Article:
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Fenland Council spent £100,000 in just six months to keep a roof over people's heads


By Fenland Citizen Reporter


Fenland District Council has spent almost £100,000 in just six months on emergency housing payments for vulnerable people.

Fenland District Council has spent almost £100,000 in just six months on emergency housing payments for vulnerable people. (6307511)
Fenland District Council has spent almost £100,000 in just six months on emergency housing payments for vulnerable people. (6307511)

Department for Work and Pensions figures show the council spent £95,323, between April and September 2018, on helping people on benefits who are struggling to cover housing costs.

The Government awarded the council £194,345 for the Discretionary Housing Payment scheme for the 2018-19 financial year.

In the first six months, Fenland District Council spent almost half of its annual budget. Payments can be awarded to claimants if they have been affected by specific housing policies and could be at risk of homelessness, or if they have emergency costs unrelated to welfare reforms.

Of the money spent so far, the largest proportion 79 per cent, was due to emergency circumstances, such as moving house at short notice.

Financial assistance charity Turn2us said that while the payments are a "vital source of income" for vulnerable people, they are not a long-term solution to the housing crisis.

Campaigns manager, Matthew Geer, said: "Welfare changes over the last decade are leaving councils increasingly burdened, and funds are only limited. While we would welcome increasing the funding for DHPs, this will not solve the problem long-term and ultimately help to change the lives of people who are struggling.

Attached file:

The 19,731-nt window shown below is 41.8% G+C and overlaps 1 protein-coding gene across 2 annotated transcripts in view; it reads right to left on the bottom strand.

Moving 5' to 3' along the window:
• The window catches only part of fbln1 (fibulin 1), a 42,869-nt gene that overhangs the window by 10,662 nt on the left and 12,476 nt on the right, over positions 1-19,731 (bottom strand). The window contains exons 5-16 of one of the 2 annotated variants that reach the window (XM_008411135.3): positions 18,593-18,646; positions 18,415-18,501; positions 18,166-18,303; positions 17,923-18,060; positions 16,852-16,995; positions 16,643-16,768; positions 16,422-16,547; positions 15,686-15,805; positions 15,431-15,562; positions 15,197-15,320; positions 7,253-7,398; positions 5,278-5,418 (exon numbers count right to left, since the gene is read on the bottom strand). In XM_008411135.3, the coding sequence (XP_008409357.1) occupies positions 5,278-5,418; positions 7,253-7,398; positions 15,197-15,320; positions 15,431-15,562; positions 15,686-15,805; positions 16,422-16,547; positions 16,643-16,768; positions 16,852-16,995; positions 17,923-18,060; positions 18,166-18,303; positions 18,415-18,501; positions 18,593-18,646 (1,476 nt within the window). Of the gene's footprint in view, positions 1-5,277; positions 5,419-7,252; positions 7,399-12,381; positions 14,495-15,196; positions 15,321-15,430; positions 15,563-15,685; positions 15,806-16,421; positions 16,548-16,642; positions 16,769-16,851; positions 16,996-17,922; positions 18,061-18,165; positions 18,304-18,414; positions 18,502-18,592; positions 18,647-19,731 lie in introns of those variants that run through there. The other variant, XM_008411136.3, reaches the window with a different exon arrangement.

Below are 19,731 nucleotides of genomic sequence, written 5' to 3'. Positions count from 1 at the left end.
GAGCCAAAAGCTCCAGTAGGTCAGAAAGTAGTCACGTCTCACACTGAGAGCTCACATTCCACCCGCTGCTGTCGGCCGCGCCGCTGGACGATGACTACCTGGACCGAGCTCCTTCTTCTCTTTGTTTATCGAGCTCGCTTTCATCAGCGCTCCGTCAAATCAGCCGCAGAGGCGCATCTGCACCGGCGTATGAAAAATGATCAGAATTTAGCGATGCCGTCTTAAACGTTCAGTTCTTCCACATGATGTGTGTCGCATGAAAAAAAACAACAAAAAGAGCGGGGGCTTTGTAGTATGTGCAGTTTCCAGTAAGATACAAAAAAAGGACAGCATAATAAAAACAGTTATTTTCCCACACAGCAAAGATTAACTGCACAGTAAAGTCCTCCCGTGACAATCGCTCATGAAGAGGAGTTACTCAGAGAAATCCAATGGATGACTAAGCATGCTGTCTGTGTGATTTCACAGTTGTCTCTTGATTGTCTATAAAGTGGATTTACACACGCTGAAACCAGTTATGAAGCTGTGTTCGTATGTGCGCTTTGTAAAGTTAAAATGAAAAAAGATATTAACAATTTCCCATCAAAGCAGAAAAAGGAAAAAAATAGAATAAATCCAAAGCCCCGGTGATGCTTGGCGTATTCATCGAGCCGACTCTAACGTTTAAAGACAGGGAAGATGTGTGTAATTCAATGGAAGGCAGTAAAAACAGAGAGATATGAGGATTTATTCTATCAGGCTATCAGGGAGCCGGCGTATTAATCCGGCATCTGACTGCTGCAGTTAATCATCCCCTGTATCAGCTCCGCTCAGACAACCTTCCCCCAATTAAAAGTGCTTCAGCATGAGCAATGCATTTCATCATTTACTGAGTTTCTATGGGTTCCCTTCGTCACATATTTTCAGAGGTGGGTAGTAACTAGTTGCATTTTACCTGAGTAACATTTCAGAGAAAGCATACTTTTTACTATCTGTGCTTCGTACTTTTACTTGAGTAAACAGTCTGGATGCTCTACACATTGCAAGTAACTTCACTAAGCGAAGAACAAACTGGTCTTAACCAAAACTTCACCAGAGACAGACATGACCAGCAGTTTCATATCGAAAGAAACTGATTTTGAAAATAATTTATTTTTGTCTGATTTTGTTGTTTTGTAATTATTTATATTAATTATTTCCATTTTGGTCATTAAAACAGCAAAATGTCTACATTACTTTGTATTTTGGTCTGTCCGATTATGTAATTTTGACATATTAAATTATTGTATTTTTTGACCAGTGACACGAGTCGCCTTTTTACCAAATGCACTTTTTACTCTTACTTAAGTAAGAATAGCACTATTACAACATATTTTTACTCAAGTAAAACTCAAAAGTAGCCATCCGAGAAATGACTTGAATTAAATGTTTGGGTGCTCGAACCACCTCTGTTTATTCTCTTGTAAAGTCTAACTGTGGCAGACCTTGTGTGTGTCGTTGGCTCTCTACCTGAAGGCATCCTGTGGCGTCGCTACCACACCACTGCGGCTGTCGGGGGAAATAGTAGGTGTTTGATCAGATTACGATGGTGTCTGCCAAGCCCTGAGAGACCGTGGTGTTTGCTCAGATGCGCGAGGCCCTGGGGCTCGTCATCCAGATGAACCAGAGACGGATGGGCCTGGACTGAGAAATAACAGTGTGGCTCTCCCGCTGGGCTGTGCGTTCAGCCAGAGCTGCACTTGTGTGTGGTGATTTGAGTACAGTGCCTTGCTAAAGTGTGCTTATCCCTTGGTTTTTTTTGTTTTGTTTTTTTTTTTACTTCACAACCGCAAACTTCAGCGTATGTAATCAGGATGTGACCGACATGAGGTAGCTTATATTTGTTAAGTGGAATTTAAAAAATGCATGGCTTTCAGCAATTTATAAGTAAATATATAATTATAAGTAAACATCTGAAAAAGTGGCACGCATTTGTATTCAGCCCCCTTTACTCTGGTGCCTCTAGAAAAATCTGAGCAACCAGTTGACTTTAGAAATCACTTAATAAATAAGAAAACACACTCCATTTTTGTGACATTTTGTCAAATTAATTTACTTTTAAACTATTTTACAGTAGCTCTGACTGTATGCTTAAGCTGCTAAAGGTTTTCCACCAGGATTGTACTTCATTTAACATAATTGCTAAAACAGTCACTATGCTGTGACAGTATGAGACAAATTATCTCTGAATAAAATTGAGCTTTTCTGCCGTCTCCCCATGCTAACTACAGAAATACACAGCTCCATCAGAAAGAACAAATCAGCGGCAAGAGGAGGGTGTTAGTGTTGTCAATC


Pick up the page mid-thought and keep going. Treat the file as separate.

"The Government must stand up and act fast to end the rising tide of homelessness across the country – including building affordable homes, tackling the issue of high rents and ending the ongoing benefits freeze."

Homelessness charity Crisis said it was concerned that the Discretionary Housing Payment scheme is unsustainable in the long term. Chief executive, Jon Sparks, said: "To truly prevent people from becoming homeless, we need more than sticking plaster solutions."

The DWP said the scheme allowed local authorities to "provide additional support to people experiencing financial difficulty with housing costs".

A spokesman commented: "Since 2011 we have provided around £1 billion to local authorities to make these payments.”

Funding for the scheme in 2018-19 is significantly less than it was in the previous financial year, when Fenland was awarded £247,903. Fenland spent less than two thirds of its allocated funding last year.



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